Lisa Beaumont, Associate at Colley Raine & Associates has been out to explore her local area.
“In Jeremy Hunt’s Spring Budget, announced back in March 2023, there was a focus on new measures to encourage over-50’s, disabled and benefits claimants back to work. The government committed to spend up to £4,000 per person to help them find appropriate jobs and put in place the support they need. It will fund 50,000 places every single year.
Therefore, it is likely that during 2023, more disabled professionals within my community will be working in Tunbridge Wells, holding meetings with their clients in cafes and venues around the town. I took the time over the last few months to take a snapshot of my local area, by compiling a review of five café venues, from the perspective of a disabled person. I have been wheel-chair-enabled , partially-sighted and neuro-divergent since 2011. My disabilities are visible and invisible, too. I assessed each on the following accessibility criteria:
- Proximity to parking – to facilitate drop-off by a carer
- Interior Design – space to manoeuvre wheelchair /likely sensory overload.
- Toilet facilities
My assessments were conducted with the help of my experienced, professional Carer. Here are our findings:
- TN1 Bar &Kitchen 8/10
This café/restaurant /bar performed very well, thanks to its proximity to a disabled parking bay in Crescent Road car park, level entrance with manageable doors and helpful staff on hand to assist, if needed. Inside the tables are well-spaced to permit movement of the wheelchair noise and the toilet is very easily accessible from the dining area.
- Fine Grind at The Amelia Scott 6/10
This cafe performed less well than I’d hoped for within a new, council-run premises. Access is awkward for two reasons. Firstly, signage inside The Amelia Scott foyer is poor. Secondly, the glass door into the café is extremely heavy which means that my carer struggled to keep it open while she pushed my wheelchair through it. Fortunately, a member of the public offered us some help. Nevertheless, inside the café our difficulties continued. Tables are packed together tightly so that we had to ask several customers to move to make space for my wheelchair to reach a free table. The need to disrupt others added to my feeling of anxiety about being in an unfamiliar space in my wheelchair.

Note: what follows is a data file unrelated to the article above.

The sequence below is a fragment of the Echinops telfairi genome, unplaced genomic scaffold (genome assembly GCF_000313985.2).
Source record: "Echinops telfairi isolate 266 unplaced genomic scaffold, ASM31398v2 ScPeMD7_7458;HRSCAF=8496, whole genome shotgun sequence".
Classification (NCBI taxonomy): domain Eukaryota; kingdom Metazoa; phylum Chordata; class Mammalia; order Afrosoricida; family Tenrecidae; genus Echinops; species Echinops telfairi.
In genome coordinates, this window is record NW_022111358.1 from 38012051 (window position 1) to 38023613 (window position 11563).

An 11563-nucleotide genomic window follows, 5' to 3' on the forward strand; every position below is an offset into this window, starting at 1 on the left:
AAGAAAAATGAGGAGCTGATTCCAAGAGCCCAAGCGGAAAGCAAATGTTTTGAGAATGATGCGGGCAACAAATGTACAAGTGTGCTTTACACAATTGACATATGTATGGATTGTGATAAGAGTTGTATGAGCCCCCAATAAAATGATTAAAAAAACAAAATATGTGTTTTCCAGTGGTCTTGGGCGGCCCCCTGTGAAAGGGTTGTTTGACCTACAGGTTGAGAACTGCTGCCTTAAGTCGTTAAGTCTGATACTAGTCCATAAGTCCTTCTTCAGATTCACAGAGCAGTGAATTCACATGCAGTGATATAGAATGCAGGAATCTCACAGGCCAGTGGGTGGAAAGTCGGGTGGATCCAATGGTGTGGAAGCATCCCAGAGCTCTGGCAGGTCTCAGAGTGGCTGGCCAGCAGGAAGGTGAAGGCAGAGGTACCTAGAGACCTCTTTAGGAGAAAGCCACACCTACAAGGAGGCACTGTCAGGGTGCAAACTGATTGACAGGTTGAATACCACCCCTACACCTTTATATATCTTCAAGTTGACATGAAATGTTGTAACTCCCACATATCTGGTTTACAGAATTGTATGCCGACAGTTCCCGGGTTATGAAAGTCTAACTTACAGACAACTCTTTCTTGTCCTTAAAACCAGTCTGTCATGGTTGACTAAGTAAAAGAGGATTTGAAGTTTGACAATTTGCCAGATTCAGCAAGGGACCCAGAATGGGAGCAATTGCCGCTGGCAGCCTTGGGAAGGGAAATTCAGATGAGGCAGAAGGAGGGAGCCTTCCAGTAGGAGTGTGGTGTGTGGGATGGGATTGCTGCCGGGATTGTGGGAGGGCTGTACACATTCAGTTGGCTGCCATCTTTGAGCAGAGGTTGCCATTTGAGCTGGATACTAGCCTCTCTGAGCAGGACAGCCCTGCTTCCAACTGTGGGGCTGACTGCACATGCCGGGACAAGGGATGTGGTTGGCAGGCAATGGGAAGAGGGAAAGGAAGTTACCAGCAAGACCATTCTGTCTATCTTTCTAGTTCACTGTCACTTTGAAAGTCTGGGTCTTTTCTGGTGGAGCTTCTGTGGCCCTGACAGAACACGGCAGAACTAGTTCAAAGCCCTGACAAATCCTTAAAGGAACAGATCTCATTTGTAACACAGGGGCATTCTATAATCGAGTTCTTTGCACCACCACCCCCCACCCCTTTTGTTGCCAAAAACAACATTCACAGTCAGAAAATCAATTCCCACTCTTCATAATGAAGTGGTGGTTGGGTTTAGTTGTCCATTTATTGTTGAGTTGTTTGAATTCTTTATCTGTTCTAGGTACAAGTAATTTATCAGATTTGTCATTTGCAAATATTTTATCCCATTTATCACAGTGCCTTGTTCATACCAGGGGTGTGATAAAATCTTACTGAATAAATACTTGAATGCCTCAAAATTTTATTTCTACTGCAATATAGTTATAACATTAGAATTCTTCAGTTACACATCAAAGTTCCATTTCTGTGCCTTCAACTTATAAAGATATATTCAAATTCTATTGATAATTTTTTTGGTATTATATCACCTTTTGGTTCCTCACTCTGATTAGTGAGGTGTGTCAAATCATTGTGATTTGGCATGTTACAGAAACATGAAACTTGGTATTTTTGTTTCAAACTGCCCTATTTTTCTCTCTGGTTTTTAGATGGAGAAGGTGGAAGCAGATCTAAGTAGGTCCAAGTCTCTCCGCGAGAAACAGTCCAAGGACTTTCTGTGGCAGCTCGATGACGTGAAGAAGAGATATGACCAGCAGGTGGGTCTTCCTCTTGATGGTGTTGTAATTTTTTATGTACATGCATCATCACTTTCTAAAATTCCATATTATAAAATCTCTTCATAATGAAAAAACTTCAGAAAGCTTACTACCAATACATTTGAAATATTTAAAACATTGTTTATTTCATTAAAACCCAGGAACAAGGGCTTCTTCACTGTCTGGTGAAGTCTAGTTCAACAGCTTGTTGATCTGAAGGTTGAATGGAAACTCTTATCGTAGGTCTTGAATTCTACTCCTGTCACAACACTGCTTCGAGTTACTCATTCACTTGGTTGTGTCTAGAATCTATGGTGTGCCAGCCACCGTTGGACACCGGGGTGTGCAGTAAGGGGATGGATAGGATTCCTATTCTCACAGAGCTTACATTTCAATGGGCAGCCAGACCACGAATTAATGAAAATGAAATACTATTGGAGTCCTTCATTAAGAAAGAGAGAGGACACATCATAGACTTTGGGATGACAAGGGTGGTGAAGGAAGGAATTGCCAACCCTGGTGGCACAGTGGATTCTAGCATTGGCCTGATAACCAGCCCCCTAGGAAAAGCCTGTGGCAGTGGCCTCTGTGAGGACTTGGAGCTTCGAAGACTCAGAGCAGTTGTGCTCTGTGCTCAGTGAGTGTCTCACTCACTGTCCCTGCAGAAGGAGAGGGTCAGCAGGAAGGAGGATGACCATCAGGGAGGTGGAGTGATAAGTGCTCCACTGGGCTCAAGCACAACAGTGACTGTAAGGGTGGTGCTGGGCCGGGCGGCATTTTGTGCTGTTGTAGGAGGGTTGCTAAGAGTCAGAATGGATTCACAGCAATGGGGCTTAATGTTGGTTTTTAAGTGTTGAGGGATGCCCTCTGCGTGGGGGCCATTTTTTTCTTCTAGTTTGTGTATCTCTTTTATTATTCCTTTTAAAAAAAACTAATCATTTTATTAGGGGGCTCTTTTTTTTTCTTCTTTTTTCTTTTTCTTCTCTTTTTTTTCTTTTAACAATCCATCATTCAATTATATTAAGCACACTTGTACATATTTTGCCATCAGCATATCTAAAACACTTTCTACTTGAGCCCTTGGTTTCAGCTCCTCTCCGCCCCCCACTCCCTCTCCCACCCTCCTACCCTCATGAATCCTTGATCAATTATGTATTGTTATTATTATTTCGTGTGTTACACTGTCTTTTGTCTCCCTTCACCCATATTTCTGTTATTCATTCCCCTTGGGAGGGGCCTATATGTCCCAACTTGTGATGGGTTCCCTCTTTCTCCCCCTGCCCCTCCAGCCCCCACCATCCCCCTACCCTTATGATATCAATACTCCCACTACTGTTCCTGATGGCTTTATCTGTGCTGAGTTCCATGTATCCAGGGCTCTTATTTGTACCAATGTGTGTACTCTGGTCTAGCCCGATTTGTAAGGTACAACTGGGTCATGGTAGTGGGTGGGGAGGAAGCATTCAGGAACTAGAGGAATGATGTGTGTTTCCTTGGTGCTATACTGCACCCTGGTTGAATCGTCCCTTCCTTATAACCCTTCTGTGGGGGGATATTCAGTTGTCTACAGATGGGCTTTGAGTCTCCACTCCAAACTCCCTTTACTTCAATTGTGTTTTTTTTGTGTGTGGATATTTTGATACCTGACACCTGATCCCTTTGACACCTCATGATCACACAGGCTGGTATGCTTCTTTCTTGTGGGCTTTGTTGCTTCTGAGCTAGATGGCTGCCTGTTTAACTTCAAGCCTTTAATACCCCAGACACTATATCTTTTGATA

“After my visit, I was incredibly impressed by this cafes willingness to hear my concerns. They want to implement improvements wherever possible.”
Throughout my meeting, I noticed that this café is extremely noisy which contributed to my sensory-overload which made it more difficult to focus on my meeting. Staff were cheerful, even though they were struggling to walkaround my wheelchair in the tightly-packed space. It offers a good range to cater for dietary requirements. I did not have an opportunity to check the access to the disabled toilet.
- Trinity café/ Clocktower Bistro: 7/10
Trinity’s café has some key strengths: convenient parking, slope entrance, light doors and space to move comfortably inside alongside no auditory over-load, easy to access the disabled-toilet facility, excellent options for vegan or food intolerances.
- Earl Grey Tea Rooms Southborough 0/10
On a visit here, I identified that this café is not wheel-chair accessible for me. There are steps which make it too sharp an incline to use the ramp which staff offer for wheelchair-users. My carer had to rely on my client to use his strength to push me inside.
- Bill’s Fiveways 7/10
I visit this café weekly for a networking group. It’s weaknesses are: parking and two heavy glass doors which staff don’t always hold open for my carer to get me inside. Sometimes we’re in luck and have a very pleasant visit. For meetings, I like the ability to reserve a table in advance.
Lisa Beaumont MCIM has over 20 years’ experience in publishing and advertising. Recently, Lisa identified a gap in digital marketing and developed her skills in social-listening to deliver qualified leads to SME’s and sole traders. Lisa has a passion for community engagement projects; Trinity Theatre, Different Strokes West Kent which she established in 2015 and Rusthall Community Arts to name a few. As well as being an Associate at Colley Raine, Lisa runs her own consultancy. Following her survival from a brain haemorrhage in 2011, she continues to fight to improve her health, despite some ongoing disabilities. Lisa lives with her family in Tunbridge Wells.